Trump delivered on his campaign pledge to nominate conservative jurists, installing three Supreme Court justices — Neil Gorsuch, Brett Kavanaugh and Amy Coney Barrett — and more than 200 federal judges over his four-year term, reshaping the federal trial and appeals courts. When Trump left office in January, more than a quarter of all federal judges were his nominees.
Currently, about two-thirds of the federal judiciary are men and one-third are women, according to an American Constitution Society analysis of data collected by the Federal Judicial Center.
This is significant for two reasons. First, Adams is likely to become only the second Black mayor. Second, many Black leaders expressed their fear that RCV would split the Black vote and that none of the Black candidates, of which there were several choices, would win. That didn’t happen, and the research shows that Black candidates who run against other Black candidates have higher win rates in RCV elections. Simply by running, nontraditional candidates like me can inspire voters like the women I met in Harlem into voting. That gives us a greater chance of winning. too. London Breed became the first Black female mayor of San Francisco and Jean Quan became the first Asian female mayor of Oakland in an RCV system, despite odds stacked heavily against them and political machines working for others.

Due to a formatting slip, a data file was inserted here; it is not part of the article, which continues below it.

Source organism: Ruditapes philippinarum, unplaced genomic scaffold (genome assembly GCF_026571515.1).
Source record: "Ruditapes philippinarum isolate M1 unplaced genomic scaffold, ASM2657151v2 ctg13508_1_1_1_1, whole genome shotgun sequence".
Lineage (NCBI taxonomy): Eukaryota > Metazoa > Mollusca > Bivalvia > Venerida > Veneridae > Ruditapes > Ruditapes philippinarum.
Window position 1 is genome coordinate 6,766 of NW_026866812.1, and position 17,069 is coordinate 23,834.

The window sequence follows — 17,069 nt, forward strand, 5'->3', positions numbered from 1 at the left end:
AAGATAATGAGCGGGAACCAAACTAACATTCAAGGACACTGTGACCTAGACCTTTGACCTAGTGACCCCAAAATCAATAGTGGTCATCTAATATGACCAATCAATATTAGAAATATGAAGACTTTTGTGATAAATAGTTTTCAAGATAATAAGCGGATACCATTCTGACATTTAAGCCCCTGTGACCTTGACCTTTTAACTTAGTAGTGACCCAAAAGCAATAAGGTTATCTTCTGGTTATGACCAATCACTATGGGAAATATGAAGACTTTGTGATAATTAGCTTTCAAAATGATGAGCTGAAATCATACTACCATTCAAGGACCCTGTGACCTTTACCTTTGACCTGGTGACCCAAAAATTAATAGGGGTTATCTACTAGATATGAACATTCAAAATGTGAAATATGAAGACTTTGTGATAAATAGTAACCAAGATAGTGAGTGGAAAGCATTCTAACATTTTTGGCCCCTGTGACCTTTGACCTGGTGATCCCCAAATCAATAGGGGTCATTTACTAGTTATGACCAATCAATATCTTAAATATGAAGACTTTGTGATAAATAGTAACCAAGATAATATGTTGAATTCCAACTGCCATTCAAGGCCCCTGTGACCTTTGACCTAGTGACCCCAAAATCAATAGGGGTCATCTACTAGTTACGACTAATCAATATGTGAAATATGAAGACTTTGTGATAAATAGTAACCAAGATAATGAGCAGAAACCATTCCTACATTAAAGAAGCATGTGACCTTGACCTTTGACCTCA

This election was a blow to voters who hoped it would shatter the glass ceiling in New York. Yet Kathryn Garcia and I were two of the top three candidates on primary night. In the post-election punditry and in conversation with residents, I hear a lot of RCV bashing. Yet 29 women of all races are now poised to enter the 51-seat City Council thanks, in part, to RCV. Currently there are only 14!
Doubts about RCV are not new. Many elected leaders of color vigorously oppose it. In fact, many Black leaders I admire have been wary of ranked-choice voting and even sued to prevent its implementation in this election. Critics have raised concerns about voters of color being confused about the system or ranking only one candidate, which denies them political voice in an instant runoff.
Make no mistake, this election was unprecedented: From covid-19 to the first June primary (it’s usually in September) and an inept Board of Elections (BOE) riddled with cronyism, it was a painful primary. From refusing to hire experts to help administer the new computer system for RCV, to the lunacy of sharing results without having counted all ballots, the BOE deserves castigation and badly needs reform. Jurisdictions implementing RCV elsewhere should commit resources to voter outreach and education well before an election and focus their education efforts on the elderly and communities of color. Online resources are inadequate with a persistent digital divide.
Yes, it is still difficult for women, particularly women of color, to win citywide office in New York and statewide races around the country. And there can be no question that our democracy is in peril. Sixty percent of Republicans believe the 2020 presidential election was “stolen,” and too many states are adopting sweeping voter suppression laws predicated on a lie that voter fraud is real. What is at stake this year, notes Sherrilyn Ifill, head of the NAACP Legal Defense Fund, is “the very future of the full citizenship and dignity of Black people in this country.”